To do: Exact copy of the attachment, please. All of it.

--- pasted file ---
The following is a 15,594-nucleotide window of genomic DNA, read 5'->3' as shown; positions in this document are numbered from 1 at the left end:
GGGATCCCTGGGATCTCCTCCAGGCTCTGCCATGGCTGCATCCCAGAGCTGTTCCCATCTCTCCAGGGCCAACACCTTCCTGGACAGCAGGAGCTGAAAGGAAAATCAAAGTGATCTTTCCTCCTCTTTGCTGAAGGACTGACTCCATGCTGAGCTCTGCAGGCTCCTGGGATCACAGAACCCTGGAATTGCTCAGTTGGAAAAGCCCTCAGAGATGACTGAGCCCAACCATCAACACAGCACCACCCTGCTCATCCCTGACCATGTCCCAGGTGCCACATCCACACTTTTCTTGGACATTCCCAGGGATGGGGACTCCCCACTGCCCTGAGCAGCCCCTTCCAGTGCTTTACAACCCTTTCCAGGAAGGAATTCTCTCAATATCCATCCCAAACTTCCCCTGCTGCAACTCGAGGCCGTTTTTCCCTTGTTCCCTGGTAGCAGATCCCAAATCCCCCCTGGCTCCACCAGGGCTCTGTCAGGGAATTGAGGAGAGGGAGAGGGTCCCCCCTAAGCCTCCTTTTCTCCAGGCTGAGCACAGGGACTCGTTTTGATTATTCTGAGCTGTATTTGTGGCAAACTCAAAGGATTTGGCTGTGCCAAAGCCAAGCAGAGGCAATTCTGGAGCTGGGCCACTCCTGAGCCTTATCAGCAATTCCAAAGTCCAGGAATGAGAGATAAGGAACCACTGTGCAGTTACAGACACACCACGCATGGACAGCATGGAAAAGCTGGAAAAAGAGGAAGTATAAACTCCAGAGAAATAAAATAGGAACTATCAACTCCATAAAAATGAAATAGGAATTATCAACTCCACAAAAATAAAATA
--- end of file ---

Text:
The following is a 15,594-nucleotide window of genomic DNA, read 5'->3' as shown; positions in this document are numbered from 1 at the left end:
GGGATCCCTGGGATCTCCTCCAGGCTCTGCCATGGCTGCATCCCAGAGCTGTTCCCATCTCTCCAGGGCCAACACCTTCCTGGACAGCAGGAGCTGAAAGGAAAATCAAAGTGATCTTTCCTCCTCTTTGCTGAAGGACTGACTCCATGCTGAGCTCTGCAGGCTCCTGGGATCACAGAACCCTGGAATTGCTCAGTTGGAAAAGCCCTCAGAGATGACTGAGCCCAACCATCAACACAGCACCACCCTGCTCATCCCTGACCATGTCCCAGGTGCCACATCCACACTTTTCTTGGACATTCCCAGGGATGGGGACTCCCCACTGCCCTGAGCAGCCCCTTCCAGTGCTTTACAACCCTTTCCAGGAAGGAATTCTCTCAATATCCATCCCAAACTTCCCCTGCTGCAACTCGAGGCCGTTTTTCCCTTGTTCCCTGGTAGCAGATCCCAAATCCCCCCTGGCTCCACCAGGGCTCTGTCAGGGAATTGAGGAGAGGGAGAGGGTCCCCCCTAAGCCTCCTTTTCTCCAGGCTGAGCACAGGGACTCGTTTTGATTATTCTGAGCTGTATTTGTGGCAAACTCAAAGGATTTGGCTGTGCCAAAGCCAAGCAGAGGCAATTCTGGAGCTGGGCCACTCCTGAGCCTTATCAGCAATTCCAAAGTCCAGGAATGAGAGATAAGGAACCACTGTGCAGTTACAGACACACCACGCATGGACAGCATGGAAAAGCTGGAAAAAGAGGAAGTATAAACTCCAGAGAAATAAAATAGGAACTATCAACTCCATAAAAATGAAATAGGAATTATCAACTCCACAAAAATAAAATA